Darkest Fear sets the tone with story-driven puzzler and a dose of dread

Posted: August 14, 2009 in Platformer, Puzzle

I admit it. I was afraid of the dark when I was a child eons ago, afraid of monsters and boogey men, and especially after watching an R-rated horror flick. The unknown combined with an overactive imagination is the perfect formula for fear, and that’s what the devs at Rovio Mobile are banking on with Darkest Fears, a puzzle (slash) horror game. Yes, “slash” was included for effect. Anyway, while the controls may not suit everyone, Darkest Fears is a story-driven game delivering a relative oozing of horrific atmosphere and smart gameplay.

The story is integral in the progression of Darkest Fear, and honestly, it’s a good one. You play the role of Dr. Thomas Warden, a mild mannered history researcher. He receives an urgent call from his wife Susan asking him to rush to Grim Oak Hospital to find their daughter. Dr. Warden arrives at the hospital to an odd situation to say the least. Instead of hospital staff, he is greeted by patients throughout the facility, and he also discovers that other people are missing as well.

This nightmare will take Dr. Warden through 15 levels within the walls of Grim Oak Hospital. Right away, the game does a good job of immersing you with dark corners, eerie sound effects and a strange feeling that you’re being watched. The almost lifeless hospital along with these random patients provides quite the urge to head out of dodge. Of course, this is a game so you’re definitely not going anywhere except deeper into the hospital.

There are certain rules within these walls that you’ll need to understand to keep from being torn apart. A virus has infected the patients and turned some into real-life boogey men if you will who hide in the dark. In addition, infected patients that haven’t turned into monsters are located throughout the facility and serve as sources for information and advice. While it’s not mandatory to complete a level, Dr. Warden can also save patients by shining a constant light source on them. This also provides a boost to the doc’s health which comes in handy since he won’t always be able to avoid the darkness. Throughout the game, light sources are available such as windows, flashlights, lanterns, and fireplaces.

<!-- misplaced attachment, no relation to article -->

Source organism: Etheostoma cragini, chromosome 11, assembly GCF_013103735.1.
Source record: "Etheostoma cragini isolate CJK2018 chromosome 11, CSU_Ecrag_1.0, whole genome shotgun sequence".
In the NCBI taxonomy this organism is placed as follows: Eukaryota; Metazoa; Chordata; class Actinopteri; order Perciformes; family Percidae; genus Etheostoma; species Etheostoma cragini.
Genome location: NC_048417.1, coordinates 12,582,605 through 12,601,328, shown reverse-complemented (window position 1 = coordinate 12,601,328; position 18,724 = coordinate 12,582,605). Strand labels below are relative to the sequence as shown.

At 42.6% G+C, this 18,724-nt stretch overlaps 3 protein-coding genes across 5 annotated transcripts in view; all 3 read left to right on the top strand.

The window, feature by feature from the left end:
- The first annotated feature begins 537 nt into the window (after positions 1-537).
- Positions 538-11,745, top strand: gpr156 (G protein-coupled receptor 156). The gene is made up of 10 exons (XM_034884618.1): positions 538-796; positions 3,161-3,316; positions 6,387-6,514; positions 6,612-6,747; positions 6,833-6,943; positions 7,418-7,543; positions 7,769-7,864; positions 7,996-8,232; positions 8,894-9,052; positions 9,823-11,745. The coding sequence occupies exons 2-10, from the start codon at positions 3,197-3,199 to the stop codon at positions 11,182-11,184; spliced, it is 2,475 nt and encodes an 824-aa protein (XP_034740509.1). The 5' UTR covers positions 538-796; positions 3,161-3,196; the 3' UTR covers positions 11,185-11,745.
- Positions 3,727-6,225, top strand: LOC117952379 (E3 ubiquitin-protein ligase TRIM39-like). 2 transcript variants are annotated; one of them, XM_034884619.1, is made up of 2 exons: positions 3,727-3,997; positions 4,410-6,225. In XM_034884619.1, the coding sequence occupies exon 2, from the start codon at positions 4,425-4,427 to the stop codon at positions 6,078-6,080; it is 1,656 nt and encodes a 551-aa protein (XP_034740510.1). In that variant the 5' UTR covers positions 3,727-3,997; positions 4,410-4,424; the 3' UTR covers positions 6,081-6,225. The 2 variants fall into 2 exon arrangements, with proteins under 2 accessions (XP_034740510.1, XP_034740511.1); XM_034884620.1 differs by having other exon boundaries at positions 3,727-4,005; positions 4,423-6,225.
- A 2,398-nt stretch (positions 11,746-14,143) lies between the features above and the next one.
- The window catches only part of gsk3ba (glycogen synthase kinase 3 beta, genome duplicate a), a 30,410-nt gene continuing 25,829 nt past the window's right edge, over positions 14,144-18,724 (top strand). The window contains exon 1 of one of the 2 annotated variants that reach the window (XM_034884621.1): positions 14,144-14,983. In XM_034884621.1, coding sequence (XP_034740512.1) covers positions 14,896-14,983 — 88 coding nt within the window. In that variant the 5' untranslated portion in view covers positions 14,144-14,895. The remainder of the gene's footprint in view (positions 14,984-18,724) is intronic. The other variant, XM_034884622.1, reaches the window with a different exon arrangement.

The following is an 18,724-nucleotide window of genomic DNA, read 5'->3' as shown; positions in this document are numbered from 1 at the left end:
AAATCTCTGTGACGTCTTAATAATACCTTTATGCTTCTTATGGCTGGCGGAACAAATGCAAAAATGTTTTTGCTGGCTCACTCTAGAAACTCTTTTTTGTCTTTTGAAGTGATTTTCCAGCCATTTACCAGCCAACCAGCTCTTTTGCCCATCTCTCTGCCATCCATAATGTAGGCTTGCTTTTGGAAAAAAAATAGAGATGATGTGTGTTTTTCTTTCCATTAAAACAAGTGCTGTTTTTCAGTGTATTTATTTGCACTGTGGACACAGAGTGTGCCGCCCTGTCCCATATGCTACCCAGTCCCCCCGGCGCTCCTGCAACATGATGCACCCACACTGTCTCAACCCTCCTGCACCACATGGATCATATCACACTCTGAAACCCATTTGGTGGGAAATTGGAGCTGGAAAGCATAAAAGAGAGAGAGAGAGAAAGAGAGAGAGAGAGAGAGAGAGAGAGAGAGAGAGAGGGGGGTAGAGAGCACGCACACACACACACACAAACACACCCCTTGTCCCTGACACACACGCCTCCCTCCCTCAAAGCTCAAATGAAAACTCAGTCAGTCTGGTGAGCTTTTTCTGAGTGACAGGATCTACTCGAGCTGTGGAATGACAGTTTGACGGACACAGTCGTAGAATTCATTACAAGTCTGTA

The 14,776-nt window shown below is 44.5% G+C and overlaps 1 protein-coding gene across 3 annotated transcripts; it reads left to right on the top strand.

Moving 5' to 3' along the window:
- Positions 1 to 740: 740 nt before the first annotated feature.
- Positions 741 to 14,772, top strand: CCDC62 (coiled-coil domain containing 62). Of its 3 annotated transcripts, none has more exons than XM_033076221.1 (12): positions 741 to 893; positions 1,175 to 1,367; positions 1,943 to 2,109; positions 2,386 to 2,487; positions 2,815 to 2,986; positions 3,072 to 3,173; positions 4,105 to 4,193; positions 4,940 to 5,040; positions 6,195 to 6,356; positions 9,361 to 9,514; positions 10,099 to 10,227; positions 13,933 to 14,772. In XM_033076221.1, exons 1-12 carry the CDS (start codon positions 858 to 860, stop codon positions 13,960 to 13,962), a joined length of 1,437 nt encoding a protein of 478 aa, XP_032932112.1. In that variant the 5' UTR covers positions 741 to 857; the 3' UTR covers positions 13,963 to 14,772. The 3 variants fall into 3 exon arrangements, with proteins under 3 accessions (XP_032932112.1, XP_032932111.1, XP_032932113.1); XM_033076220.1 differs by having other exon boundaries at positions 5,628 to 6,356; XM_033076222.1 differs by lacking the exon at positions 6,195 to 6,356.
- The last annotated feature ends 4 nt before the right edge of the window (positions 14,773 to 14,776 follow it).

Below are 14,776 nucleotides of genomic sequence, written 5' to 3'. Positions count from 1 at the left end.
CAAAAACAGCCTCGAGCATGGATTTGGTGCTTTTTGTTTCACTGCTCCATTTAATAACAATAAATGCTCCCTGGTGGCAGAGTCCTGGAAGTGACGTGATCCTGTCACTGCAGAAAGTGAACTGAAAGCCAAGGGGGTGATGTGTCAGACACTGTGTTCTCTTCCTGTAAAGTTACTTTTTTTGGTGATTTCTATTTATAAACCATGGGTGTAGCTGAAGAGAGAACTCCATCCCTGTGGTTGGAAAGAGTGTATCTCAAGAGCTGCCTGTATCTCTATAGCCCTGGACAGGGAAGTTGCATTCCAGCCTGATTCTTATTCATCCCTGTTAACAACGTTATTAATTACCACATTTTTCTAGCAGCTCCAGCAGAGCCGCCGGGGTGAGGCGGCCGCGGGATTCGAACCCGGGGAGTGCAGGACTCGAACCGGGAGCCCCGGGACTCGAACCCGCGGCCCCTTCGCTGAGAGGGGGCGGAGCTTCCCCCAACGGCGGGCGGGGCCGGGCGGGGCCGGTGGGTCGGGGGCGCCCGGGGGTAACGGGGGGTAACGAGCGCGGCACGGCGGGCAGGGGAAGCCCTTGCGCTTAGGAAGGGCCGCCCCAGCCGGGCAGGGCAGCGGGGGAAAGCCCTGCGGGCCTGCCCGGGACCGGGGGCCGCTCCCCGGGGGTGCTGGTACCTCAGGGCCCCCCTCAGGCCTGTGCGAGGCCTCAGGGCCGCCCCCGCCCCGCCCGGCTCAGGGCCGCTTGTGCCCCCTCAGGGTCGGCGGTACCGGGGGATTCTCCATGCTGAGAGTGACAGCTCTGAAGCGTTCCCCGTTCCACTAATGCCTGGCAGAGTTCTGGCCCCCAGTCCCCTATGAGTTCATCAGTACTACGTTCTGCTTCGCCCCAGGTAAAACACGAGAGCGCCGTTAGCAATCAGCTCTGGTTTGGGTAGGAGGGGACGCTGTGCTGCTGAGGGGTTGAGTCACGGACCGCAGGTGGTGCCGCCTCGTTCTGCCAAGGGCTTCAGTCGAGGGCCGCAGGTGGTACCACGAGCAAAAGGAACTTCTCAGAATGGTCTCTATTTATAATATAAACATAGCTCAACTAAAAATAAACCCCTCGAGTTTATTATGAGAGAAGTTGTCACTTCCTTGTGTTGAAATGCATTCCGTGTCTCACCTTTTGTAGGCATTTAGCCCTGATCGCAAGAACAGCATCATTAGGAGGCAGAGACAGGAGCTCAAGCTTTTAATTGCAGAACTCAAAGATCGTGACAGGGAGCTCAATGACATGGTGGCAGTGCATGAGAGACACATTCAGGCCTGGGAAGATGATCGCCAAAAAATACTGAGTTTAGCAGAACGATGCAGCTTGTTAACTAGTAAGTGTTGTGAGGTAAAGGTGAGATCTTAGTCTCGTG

One twist is that at the heart of the game is a series of puzzles similar to sokoban where crates, boxes and other items need to be moved in order to complete levels. Even using mirrors to reflect light requires a certain degree of logic. Each level is introduced through cut black and white cut scenes, which furthers the eeriness and the sense of dread of what lurks around the next corner.

Aside from the puzzles, it’s also partly a scavenger hunt since certain doors require keys while others are pressure sensitive meaning a crate needs to be pushed into position. All the elements in the game integrate together very well, providing a seemingly coherent if not campy story.

Moving Dr. Warden around the various places is done via touch controls. The controls are manipulated by touching the sides the screen. For example, to move left, touch the left side of the screen. To open/close doors or pick up items, tap the Doc. I have no issues with the controls, although for some, it would be ideal to have an alternate control scheme such as tap-to-move set-up. Obviously, this comes down to individual preferences, but in general, the existing controls are more than adequate.

Because the game is played from an overhead perspective, the graphics are really well done and run smoothly on my iPod Touch 2g 3.0. As I said, the darkness and the use of lighting and shadowing help to provide that immersiveness necessary for this type of game. It can be somewhat startling as Dr. Warden walks into a previously unlit room where a figure is suddenly standing there. The sound effects are worth mentioning again since most of the game is played in the dark, and do an effective job of conveying fear and waiting for the other shoe to drop.

The puzzles in Darkest Fear are not overly difficult, and of course this depends on each individual’s skill level. They do require thought and logic, but for some the challenge may be lacking. However, taken in the context of the storyline and environment, that’s not a bad thing.

Darkest Fear creatively incorporates a variety of elements from a campy yet engaging story, to fun puzzles and well-implemented mechanics. It’s a solid game, and while fear may be subjective, you’ll still be entertained.

Albie Meter: 4 Stars (recommended for puzzlers looking for a different twist; visuals and sound effects nicely set the tone; story-driven game should appeal to most)


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